Topics

moderated does a link leave a site?


Mark
 

is it possible to get information about a link, like to know if takes you to a different site?


Adrian Spratt
 

Copy the link and paste it into the Google search field. The results are likely to give you clues.

 

From: main@jfw.groups.io <main@jfw.groups.io> On Behalf Of Mark
Sent: Saturday, October 24, 2020 6:13 AM
To: main@jfw.groups.io
Subject: does a link leave a site?

 

is it possible to get information about a link, like to know if takes you to a different site?


Mario
 

Adrian, could you explain how to tell what these clues are?

-------- Original Message --------
From: Adrian Spratt [mailto:adrian@...]
To: main@jfw.groups.io <main@jfw.groups.io>
Date: Saturday, October 24, 2020, 8:06 AM
Subject: does a link leave a site?
Copy the link and paste it into the Google search field. The results are
likely to give you clues.

*From:* main@jfw.groups.io <main@jfw.groups.io> *On Behalf Of *Mark
*Sent:* Saturday, October 24, 2020 6:13 AM
*To:* main@jfw.groups.io
*Subject:* does a link leave a site?

is it possible to get information about a link, like to know if takes
you to a different site?


Adrian Spratt
 

Hi, Mario.

One clue could be search results suggesting something suspicious about the email address or the domain reflected in that address. If you plug a phone number into a Google search, you might get results showing that it is associated with robocalls or worse. Similarly, an email address might be associated with spam or phishing, and people will have reported it.

-----Original Message-----
From: main@jfw.groups.io <main@jfw.groups.io> On Behalf Of Mario
Sent: Saturday, October 24, 2020 10:14 AM
To: main@jfw.groups.io
Subject: Re: does a link leave a site?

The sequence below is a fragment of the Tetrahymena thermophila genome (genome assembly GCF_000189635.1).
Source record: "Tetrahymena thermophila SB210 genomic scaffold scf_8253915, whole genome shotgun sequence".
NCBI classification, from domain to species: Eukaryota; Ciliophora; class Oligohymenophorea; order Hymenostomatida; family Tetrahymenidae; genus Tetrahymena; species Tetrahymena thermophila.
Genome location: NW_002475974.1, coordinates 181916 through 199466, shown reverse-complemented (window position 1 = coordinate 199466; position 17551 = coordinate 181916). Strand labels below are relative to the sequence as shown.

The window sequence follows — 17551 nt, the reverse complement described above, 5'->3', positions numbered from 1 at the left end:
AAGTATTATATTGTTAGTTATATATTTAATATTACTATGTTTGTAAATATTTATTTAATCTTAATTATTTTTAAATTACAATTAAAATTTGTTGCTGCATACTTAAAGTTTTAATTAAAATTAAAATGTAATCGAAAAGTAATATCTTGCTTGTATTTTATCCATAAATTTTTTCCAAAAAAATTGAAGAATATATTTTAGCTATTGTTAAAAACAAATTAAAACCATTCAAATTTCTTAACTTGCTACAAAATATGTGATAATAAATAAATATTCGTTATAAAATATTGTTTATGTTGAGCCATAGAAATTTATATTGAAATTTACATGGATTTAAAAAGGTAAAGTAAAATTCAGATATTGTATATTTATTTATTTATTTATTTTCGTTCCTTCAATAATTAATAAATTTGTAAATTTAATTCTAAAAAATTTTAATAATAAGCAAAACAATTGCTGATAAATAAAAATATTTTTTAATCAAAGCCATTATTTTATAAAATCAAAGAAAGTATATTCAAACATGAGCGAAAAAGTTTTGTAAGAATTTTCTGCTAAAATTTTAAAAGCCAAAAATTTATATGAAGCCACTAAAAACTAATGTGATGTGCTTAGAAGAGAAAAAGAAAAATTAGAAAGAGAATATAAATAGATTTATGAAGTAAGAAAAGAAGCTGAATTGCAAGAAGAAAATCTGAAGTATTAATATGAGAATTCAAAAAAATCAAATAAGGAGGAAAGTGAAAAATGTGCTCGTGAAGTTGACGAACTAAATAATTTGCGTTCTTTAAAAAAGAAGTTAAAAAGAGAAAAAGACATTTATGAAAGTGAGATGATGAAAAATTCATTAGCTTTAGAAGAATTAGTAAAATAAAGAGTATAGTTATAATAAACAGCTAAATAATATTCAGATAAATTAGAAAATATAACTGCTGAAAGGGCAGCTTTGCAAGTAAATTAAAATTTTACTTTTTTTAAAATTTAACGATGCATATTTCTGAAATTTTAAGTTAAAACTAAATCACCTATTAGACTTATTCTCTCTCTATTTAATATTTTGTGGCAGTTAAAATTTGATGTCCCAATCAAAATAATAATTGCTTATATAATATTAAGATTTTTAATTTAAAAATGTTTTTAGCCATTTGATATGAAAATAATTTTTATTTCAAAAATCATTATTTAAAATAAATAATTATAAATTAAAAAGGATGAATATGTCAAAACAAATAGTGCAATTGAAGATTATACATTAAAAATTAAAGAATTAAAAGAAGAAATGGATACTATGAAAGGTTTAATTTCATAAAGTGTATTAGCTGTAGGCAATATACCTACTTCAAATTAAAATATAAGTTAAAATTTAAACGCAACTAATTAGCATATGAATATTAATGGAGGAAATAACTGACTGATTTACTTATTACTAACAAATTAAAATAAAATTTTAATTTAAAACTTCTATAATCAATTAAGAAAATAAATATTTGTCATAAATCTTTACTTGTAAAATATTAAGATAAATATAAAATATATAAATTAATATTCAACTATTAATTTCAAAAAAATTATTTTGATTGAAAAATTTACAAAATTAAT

Adrian, could you explain how to tell what these clues are?

-------- Original Message --------
From: Adrian Spratt [mailto:adrian@...]
To: main@jfw.groups.io <main@jfw.groups.io>
Date: Saturday, October 24, 2020, 8:06 AM
Subject: does a link leave a site?
Copy the link and paste it into the Google search field. The results are likely to give you clues.

*From:* main@jfw.groups.io <main@jfw.groups.io> *On Behalf Of *Mark
*Sent:* Saturday, October 24, 2020 6:13 AM
*To:* main@jfw.groups.io
*Subject:* does a link leave a site?

is it possible to get information about a link, like to know if takes you to a different site?


Mario
 

maybe I don't understand the question, but if Mark types in an address like for example altavista.com and presses enter, it will eventually redirect to https://search.yahoo.com/?fr=altavista.
I interpret Marks's question as, is there a way to know when an address to a website will be redirected, before it actually is redirected?

-------- Original Message --------
From: Adrian Spratt [mailto:adrian@...]
To: main@jfw.groups.io <main@jfw.groups.io>
Date: Saturday, October 24, 2020, 10:20 AM
Subject: does a link leave a site?
Hi, Mario.

One clue could be search results suggesting something suspicious about the email address or the domain reflected in that address. If you plug a phone number into a Google search, you might get results showing that it is associated with robocalls or worse. Similarly, an email address might be associated with spam or phishing, and people will have reported it.

-----Original Message-----
From: main@jfw.groups.io <main@jfw.groups.io> On Behalf Of Mario
Sent: Saturday, October 24, 2020 10:14 AM
To: main@jfw.groups.io